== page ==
Changing Quilts: How Mekong Quilts transformed itself to confront a pandemic

 

Having spent almost twenty years developing a quilting-focused social enterprise for under-privileged women in the Mekong Delta, founding director Bernard Kervyn has become a veteran of dealing with difficult situations but the year 2020 has been an uphill challenge of larger proportions.

“Purchasing habits have changed so much. People are more keen on using the website,” Bernard began our conversation on a light note.

Mekong Quilts’ beautiful high quality handmade products are the physical heart and soul of more than 200 women in Vietnam and Cambodia. Loved by many foreigners who reside or visit Vietnam, the arrival of the pandemic has queued the need for a serious change of direction. Vietnam closed its doors to foreign visitors early-March and Bernard quickly realized that it was no longer viable to focus on sales to tourists.

“We don’t know how long [this will last]. We must really target local customers. Those who like quality handmade products,” he insisted. 

Mekong Quilts changing along with the tides of the pandemic

As a responsive measure, Mekong Quilts’ nimble quilters re-dedicated three days of time, and income, to produce high-quality reusable face masks for the less privileged. Fashionable, re-washable and sporting a microbe filtration layer, Mekong Quilts’ 4-layered cloth masks are now offered in 7 designs and swiftly became a hit amongst locals and expatriates alike. With years of experience producing labour-intensive quilts, Mekong Quilts was able to churn out more than 4,000 pieces of reusable masks within a week. 

A bunch of colorful masks handmade by our quilters.

“Even the Vietnamese are inquiring [on Facebook],” Bernard said proudly. Just like handmade quilts, Mekong Quilts’ masks are made with a philosophy of durability in mind. A pleasant side effect was a reduction of pollution generated by ‘covid items’.

The masks’ initial success spurred a rise of social media attention and self-reflection. With a reduction of more than 50% of walk-in customers, was a physical shop still practical? And were many of Mekong Quilts’ fashion products still sensible for a global crisis?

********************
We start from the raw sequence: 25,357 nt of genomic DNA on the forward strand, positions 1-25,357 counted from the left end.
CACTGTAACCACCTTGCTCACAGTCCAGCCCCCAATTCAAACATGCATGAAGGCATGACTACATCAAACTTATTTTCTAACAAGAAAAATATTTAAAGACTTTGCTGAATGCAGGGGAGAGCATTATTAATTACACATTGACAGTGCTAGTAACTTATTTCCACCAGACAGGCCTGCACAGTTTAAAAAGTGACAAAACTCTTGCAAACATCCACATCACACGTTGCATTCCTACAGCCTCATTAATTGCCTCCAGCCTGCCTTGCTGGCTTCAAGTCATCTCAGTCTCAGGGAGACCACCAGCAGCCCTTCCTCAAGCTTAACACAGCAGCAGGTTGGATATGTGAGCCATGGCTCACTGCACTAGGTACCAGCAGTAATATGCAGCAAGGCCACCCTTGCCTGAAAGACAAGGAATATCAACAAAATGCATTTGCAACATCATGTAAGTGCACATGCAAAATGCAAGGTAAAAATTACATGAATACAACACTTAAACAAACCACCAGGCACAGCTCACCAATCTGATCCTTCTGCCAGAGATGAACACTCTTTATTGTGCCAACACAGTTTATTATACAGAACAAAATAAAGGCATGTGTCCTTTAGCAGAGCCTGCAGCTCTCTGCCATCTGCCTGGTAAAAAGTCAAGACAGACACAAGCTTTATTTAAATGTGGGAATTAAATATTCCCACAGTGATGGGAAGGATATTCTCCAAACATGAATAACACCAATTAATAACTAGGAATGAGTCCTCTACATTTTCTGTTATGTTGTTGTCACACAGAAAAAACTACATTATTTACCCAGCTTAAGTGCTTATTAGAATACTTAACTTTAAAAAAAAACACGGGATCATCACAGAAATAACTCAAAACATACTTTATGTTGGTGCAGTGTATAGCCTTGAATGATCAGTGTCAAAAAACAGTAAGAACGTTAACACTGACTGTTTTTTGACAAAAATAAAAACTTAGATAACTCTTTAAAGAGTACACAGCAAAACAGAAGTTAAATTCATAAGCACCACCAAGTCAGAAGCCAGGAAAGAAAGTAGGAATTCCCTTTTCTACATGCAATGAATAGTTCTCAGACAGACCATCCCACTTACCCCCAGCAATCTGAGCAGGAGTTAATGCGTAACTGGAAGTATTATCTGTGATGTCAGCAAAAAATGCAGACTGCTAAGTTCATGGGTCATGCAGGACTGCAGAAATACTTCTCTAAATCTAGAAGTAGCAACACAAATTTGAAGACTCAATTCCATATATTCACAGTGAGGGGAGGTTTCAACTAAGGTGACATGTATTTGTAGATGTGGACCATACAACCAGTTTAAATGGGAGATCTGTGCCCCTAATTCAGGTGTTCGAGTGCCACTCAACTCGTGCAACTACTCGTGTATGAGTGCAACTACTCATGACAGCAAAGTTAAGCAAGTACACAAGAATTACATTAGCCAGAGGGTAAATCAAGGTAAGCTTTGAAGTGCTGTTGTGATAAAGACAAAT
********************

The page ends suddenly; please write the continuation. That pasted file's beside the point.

With lessened workload, his staff volunteered to share shifts on reduced wages while seeking alternative employment to put bread on the table. Camaraderie and team spirit has kept almost everything afloat while Mekong Quilts quickly transitioned to an online-focused business. Fortunately, Bernard and his team aren’t strangers to the concept of ‘work from home’.

A group of quilters in a remote village of Vietnam.

“Our shops are far away, anyway. We’ve been communicating by Skype regularly for a long time.”

Adjusting product line-up and sales strategies key helped Mekong Quilts’ prosper amidst the chaos

A pandemic that changes consumer priorities also calls for radical measures. New fashion collections planned for summer 2020 have been sized down, making way for products that are comparatively more utilitarian, such as laptop pouches, aprons, pot holders and casual wear.

One of Mekong Quilts’ newest products, the apron.

Mekong Quilts’ packaging team has begun search for a new alternative to plastic, a near-essential ‘evil’ in apparel packaging.

With most sales going online indefinitely, Bernard and his team have made immediate plans for a future where a physical shopfront is no longer the main priority. Revamping Mekong Quilts’ website for a friendlier e-shopping experience has become vital; a chat window during working hours now allows customers to ask questions to an actual sales executive from Mekong Quilts. He is also spending more time on Linkedin, where direct interest from other professionals around the world has unexpectedly boosted sales. Many of Mekong Quilts’ Facebook posts are now focused on social values and charity, such as a recent summary about how sales performance in 2018 helped Mekong Quilts fund scholarships of more than 200 children. Entries like this receive more impressions and positive attention compared to product-focused ones. Quality of products may be important, but the mission of Mekong Quilts markets itself without deliberate efforts.

Group of children holding a sign reading: #IGotoSchool.

“It’s a gift that gives twice!” Bernard explained. He has in mind a modest target; tripling online sales by the end of the year. To sweeten the deal, his team is also working on a buy-back programme where Mekong Quilts’ products are given back to the needy for reasonable credit towards new purchases. 

With social distancing rules lifted recently in Ho Chi Minh City, Bernard and his team are looking forward to an annual biking trip which is usually held near the scenic sand dunes of Mũi Né to commemorate Non-smoking Day. Initially planned for 31st May 2020, the team unanimously agreed to postpone the event until late July. Beyond technology and efficiency, Bernard emphasizes the importance of family spirit and maintaining psychological well-being amongst employees during tough times.

A model of bamboo bike, produced by Mekong Quitls.

“What is a weekend again? It’s the weekends all the time,” he laughed.

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